What is a Disorderly Conduct Charge in Arizona?
If you watch any of the popular TV police shows, reality or otherwise, then you have probably heard the phrase “disorderly conduct” thrown around. However, do you even know what that means or what the consequences are?
Today, we want to use a recent case to kick off a discussion of disorderly conduct charges in Arizona. Former NFL offensive lineman Richie Incognito was arrested in Scottsdale in August on a slew of charges but has recently pleaded guilty to disorderly conduct.
If you or a loved one are facing disorderly conduct charges, do not take them lightly. A guilty verdict could lead to a permanent mark on your record as well as jail time and fines. Seek assistance from an Arizona criminal defense attorney today.
What Happened In This Case?
Richie Incognito was arrested in August of 2018 on charges of making threats and defacing property. Incognito, 35, was allegedly threatening employees where his father’s body was being held. Police say that he formed his hand into the shape of a gun and told one employee that he had a “truck full of guns” in the parking lot.
In this case, it seems that Incognito and prosecutors worked out a plea deal and landed on a disorderly conduct charge. What we do not want anyone to think is that a disorderly conduct charge is minor.
- Disorderly conduct charges can be either a misdemeanor or a felony.
If we look through ARS 13-2904, we can see a range of ways that people can face this charge. There are five possible ways that a person can be charged with a Class 1 misdemeanor for disorderly conduct:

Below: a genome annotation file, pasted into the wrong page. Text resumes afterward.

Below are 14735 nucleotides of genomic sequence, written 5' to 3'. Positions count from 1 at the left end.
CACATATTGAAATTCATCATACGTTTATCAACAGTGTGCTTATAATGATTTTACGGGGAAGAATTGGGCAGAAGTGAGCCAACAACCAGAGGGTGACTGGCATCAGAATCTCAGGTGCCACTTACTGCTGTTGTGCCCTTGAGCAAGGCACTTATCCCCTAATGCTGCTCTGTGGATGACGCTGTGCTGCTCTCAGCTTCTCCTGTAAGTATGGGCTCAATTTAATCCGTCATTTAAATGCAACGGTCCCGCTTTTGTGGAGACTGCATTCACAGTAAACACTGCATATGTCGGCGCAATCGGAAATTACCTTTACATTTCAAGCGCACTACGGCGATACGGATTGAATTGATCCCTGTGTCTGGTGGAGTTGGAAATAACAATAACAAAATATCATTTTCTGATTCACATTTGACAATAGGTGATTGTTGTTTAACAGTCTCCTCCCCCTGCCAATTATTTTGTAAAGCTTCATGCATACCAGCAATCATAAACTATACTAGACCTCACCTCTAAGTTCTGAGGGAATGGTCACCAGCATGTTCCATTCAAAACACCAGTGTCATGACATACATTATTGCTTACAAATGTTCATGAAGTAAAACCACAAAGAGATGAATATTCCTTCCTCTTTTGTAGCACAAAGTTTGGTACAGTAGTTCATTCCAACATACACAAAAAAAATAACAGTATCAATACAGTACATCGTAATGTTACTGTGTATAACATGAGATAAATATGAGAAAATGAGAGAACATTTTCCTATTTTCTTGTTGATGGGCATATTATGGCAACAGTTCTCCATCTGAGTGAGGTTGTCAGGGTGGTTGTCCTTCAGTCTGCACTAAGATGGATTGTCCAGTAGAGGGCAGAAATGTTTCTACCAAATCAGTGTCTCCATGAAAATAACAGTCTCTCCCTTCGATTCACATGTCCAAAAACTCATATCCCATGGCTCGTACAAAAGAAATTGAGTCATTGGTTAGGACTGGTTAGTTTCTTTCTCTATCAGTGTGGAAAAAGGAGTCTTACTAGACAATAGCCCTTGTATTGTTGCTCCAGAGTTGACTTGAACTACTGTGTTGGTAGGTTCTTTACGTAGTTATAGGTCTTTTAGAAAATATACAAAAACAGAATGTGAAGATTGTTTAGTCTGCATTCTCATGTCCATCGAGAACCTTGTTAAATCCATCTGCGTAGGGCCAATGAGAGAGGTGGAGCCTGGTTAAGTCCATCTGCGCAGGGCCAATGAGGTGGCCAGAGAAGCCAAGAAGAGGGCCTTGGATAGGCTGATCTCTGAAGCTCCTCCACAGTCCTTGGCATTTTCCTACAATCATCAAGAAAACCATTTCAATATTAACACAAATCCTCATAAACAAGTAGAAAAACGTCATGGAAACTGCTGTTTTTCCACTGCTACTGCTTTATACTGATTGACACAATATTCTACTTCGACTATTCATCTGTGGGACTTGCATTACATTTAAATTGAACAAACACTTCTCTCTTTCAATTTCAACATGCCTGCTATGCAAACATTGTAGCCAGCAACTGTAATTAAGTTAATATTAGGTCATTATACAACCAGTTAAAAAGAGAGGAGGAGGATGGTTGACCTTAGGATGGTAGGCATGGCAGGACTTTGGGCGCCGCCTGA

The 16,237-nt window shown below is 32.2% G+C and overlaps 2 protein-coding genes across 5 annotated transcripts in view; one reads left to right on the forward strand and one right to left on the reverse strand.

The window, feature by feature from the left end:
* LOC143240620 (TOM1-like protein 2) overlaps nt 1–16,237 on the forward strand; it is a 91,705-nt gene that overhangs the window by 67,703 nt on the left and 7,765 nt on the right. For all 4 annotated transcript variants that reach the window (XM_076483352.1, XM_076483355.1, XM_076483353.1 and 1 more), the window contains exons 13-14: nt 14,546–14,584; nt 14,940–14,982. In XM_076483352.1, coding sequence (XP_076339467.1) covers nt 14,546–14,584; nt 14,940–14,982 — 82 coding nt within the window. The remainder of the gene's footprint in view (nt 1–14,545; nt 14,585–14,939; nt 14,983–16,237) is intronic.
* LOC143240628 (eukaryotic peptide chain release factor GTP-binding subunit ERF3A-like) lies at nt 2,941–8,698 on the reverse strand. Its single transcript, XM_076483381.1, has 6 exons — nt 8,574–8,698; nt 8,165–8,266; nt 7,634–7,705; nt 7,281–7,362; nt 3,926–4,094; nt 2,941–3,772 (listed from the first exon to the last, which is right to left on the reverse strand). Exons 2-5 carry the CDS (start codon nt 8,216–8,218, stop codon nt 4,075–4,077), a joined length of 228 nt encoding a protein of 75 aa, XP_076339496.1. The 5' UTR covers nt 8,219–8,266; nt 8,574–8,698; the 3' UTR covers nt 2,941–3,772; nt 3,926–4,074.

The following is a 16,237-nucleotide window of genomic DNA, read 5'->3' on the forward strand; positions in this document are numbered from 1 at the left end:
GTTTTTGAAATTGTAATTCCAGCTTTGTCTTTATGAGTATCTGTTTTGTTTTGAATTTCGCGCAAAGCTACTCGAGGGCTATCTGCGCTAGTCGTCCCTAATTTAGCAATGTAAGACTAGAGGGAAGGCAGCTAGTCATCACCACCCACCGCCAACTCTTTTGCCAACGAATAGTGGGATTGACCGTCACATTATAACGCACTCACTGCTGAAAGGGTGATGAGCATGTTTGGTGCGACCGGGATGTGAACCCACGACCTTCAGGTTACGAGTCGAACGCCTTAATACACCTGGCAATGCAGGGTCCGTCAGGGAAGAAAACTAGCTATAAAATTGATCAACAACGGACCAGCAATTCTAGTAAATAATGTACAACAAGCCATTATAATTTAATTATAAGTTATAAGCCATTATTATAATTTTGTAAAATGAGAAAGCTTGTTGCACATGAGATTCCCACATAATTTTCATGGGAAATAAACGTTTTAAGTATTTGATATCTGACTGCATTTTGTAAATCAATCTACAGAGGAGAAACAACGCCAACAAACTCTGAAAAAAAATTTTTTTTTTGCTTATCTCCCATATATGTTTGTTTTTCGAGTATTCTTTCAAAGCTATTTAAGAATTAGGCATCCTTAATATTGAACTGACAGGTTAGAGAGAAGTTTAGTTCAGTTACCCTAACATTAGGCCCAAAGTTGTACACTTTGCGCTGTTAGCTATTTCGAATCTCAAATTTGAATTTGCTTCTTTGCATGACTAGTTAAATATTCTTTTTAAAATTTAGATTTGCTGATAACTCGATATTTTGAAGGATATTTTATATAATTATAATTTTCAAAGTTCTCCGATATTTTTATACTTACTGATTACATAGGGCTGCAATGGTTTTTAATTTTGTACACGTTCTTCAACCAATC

- Engaging in fighting, violent or seriously disruptive behavior
- Making unreasonable noise
- Using abusive or offensive language or gestures to a person that are likely to provoke immediate physical retaliation by someone
- Making commotions with the intent to disrupt a business
- Refusing to leave an area as directed by officials
These charges carry penalties of up to 6 months in jail and fines of $2,500.
A person can face a Class 6 felony charge for disorderly conduct if they recklessly handle, display, or discharge a deadly weapon or dangerous instrument. This charge carries a mandatory prison sentence of 1.5 years in prison, a presumptive prison term of 2.25 years, with a maximum of 3 years in prison.
This Is A Catch-All
Looking through the ways in which a person can face these charges, you can see just how broad they are. Nearly any kind of disruptive behavior, or perceived disruptive behavior, can result in a charge if law enforcement wants to bring one. The way the law is written makes it subjective and can lead to wildly inappropriate charges.
- A teenager having a small house party could face a Class 1 misdemeanor if their music is too loud.
- Someone walking home from a bar instead of driving can face a disorderly conduct charge.
- Protesting businesses could lead to groups of people facing disorderly conduct charges.
As you can see, the possibilities for being inappropriately charged are endless and this statute can be used unfairly by law enforcement and prosecutors.
What An Attorney Can Do
If you or a loved one have been charged with disorderly conduct, it may be tempting to not take it seriously. Please do not go to court or speak to prosecutors without seeking legal assistance first. Misdemeanor crimes show up on your criminal record and can prevent you from obtaining employment or attending school. A skilled criminal defense attorney will examine your entire case and work to get your charges thrown out.
Click here to find out about understanding Arizona misdemeanor classes.